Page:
Do pray for Glenn Beck, seriously. Just recognize this man is an entertainer who makes no secret of that fact.

3. Beck Trips Up on His Own Ego

My life journey has, for whatever reason, placed me very close to large, influential organizations who grew to critical mass proclaiming our role on the “frontlines of defending truth and right”: Oral Roberts University, New Life Church in Colorado Springs, the Republican Party… I could go on.

Each organization has recently faced far-reaching scandals. Most have regained balance in their mission and learned something in the process (jury is still out on the latter).

Why am I telling you this? In each case, we were so caught up in the bubble – the internal culture and excitement of being part of something “good” and bigger than ourselves – that we missed warning signs our leaders’ words and actions were telegraphing to us. Implicit trust in these leaders, without thought of accountability, created a stage upon which their ego had free reign.

Ironically, the one commentator who applied this most purely to Beck said it directly to him on-air. On the Glenn Beck Prayer Podcast (yeah, that really exists), James Robison spoke a message from Isaiah 50 – urging America to “Begin to walk in God’s light, instead of our own light.”

James Robison (Life Outreach International) on Glenn Beck Prayer Podcast – Aug. 25, 2010

Listen carefully to Beck. Even with his move from newsertainment to “inspirational” programming, count how many times in an hour he tells his audience to sign up for his subscribers-only service. Consider how much e-newsletter space is devoted to mocking anyone who criticizes him. And, in his three-hour patriotic love letter to his vast conservative faith-driven audience, where does Beck draw a line between the kingdom of this world and the Kingdom of God? Erasing those lines, muddling theology for millions of Americans, does not line up with the Gospel.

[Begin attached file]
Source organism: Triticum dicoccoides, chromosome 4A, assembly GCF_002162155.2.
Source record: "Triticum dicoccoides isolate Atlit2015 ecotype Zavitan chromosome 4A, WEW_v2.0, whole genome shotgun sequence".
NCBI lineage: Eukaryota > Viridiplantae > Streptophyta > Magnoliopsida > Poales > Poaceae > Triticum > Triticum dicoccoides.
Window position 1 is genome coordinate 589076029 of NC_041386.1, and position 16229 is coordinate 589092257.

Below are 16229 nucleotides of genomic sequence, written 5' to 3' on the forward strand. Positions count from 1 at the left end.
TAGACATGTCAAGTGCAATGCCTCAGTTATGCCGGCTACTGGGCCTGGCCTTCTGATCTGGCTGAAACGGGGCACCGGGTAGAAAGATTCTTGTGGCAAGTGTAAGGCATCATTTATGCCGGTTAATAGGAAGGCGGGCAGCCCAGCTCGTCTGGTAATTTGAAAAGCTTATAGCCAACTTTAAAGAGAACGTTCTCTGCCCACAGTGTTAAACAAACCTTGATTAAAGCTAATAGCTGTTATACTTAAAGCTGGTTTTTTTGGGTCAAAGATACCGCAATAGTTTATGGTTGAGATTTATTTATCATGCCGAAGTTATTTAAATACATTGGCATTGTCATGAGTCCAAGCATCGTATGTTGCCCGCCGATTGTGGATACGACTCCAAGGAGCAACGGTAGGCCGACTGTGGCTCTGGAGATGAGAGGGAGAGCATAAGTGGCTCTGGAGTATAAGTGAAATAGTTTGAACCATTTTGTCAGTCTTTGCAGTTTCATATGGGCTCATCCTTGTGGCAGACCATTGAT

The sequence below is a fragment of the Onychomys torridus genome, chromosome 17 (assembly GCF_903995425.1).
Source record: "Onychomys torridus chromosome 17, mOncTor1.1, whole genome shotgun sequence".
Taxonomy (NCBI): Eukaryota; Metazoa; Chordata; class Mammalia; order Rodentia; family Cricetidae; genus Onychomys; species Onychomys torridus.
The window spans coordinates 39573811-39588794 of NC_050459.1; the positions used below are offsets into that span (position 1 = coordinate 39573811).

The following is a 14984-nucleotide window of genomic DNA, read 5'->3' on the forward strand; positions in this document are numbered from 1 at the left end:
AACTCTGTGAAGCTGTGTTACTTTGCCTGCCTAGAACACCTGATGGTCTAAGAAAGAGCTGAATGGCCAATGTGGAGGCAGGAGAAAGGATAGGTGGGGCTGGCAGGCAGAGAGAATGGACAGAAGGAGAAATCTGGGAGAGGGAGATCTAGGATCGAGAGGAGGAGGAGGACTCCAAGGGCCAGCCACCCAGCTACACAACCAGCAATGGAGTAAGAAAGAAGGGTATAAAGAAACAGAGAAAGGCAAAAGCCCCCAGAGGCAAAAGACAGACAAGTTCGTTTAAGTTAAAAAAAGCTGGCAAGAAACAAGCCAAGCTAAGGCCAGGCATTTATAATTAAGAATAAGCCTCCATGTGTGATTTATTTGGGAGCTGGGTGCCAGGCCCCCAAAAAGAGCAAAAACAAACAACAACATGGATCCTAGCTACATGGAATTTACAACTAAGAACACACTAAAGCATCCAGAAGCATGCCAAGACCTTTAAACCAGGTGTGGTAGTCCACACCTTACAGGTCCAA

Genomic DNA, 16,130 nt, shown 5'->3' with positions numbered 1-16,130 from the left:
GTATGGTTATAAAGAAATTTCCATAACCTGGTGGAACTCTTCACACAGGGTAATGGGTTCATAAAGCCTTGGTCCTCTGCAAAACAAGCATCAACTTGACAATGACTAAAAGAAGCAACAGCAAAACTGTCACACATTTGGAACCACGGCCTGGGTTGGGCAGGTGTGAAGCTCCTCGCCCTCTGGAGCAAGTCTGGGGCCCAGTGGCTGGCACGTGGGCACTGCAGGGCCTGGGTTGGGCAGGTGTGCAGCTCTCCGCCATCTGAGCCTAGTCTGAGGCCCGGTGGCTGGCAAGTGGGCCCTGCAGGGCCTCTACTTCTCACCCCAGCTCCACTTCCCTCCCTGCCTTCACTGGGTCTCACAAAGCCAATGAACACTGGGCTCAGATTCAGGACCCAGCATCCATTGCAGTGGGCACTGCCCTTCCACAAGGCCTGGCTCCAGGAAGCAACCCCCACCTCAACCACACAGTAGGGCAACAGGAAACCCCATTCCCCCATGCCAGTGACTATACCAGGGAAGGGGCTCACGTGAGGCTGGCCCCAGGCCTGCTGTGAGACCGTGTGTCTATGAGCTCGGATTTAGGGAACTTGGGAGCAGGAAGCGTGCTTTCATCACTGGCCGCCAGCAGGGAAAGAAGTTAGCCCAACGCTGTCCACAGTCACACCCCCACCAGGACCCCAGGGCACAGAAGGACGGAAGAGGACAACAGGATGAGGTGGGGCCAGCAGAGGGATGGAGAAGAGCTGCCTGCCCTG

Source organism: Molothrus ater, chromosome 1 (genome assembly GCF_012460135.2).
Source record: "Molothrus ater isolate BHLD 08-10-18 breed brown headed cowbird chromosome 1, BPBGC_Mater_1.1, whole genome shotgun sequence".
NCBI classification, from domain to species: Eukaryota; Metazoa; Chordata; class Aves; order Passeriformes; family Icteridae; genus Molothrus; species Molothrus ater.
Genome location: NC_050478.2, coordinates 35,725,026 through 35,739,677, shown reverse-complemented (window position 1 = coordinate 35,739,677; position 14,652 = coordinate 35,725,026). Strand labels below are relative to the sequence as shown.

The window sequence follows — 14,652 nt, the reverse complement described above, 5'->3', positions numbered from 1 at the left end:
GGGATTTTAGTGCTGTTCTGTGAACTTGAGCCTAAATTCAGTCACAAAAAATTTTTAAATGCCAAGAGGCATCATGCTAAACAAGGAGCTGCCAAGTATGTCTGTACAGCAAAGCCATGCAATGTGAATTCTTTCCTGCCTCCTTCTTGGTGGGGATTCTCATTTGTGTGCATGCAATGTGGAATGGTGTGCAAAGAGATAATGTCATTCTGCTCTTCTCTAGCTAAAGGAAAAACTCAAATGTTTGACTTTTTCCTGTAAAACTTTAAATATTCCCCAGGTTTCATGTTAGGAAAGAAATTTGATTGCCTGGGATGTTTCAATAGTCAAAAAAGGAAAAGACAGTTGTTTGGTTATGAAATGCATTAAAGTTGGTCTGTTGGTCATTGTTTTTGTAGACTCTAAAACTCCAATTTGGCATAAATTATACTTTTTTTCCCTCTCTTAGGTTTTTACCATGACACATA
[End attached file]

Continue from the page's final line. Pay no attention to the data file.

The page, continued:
If we platform Glenn Beck as a religious leader, we are setting up new Christians to be sorely disappointed by their patron saint. Result: even more people bitter at Jesus Christ and His followers. Though only in my twenties, I’ve seen this movie many times – the ending is a real downer.

In conclusion

Not only have I been part of Beck’s audience, sometimes I still am. I love a good laugh, and I always get it with Glenn Beck: often at his jokes, sometimes at his inconsistencies.

He's not really a Professor - Beck just plays one on TV

We could all learn something from this singular entertainer about the importance of sharp humor, being transparent about past problems, and taking bold actions based on your beliefs. Not to mention how to master technology and multiple media platforms.

But if it’s cogent political analysis, cultural commentary, or (good heavens) anything coming close to Bible teaching, thankfully, we have so many better sources to turn to.

Channel Your Anger

Never before have I heard my brother so worked up about politics. The week of the health care vote, he’d just gotten back from Haiti—where he’d seen how billions in government aid made only a small difference (but that’s another story… or is it?)

All 2,409 pages of the final health reform bill

Now, returning home, he was mad. Every conversation led back to this 2,409-page health bill. “They really pulled one over on us,” my brother said of the powerful politicos who ignored Americans’ opinions about this bill. “I just feel helpless.”

I know the feeling. This monstrosity has hounded me since I arrived in Washington last year. As an intern in Congress, I scanned thousands of constituent letters on health care. When pro-life concerns began boiling up among both Republicans and Democrats, a letter of protest was drafted and I walked it around to get Representatives’ signatures.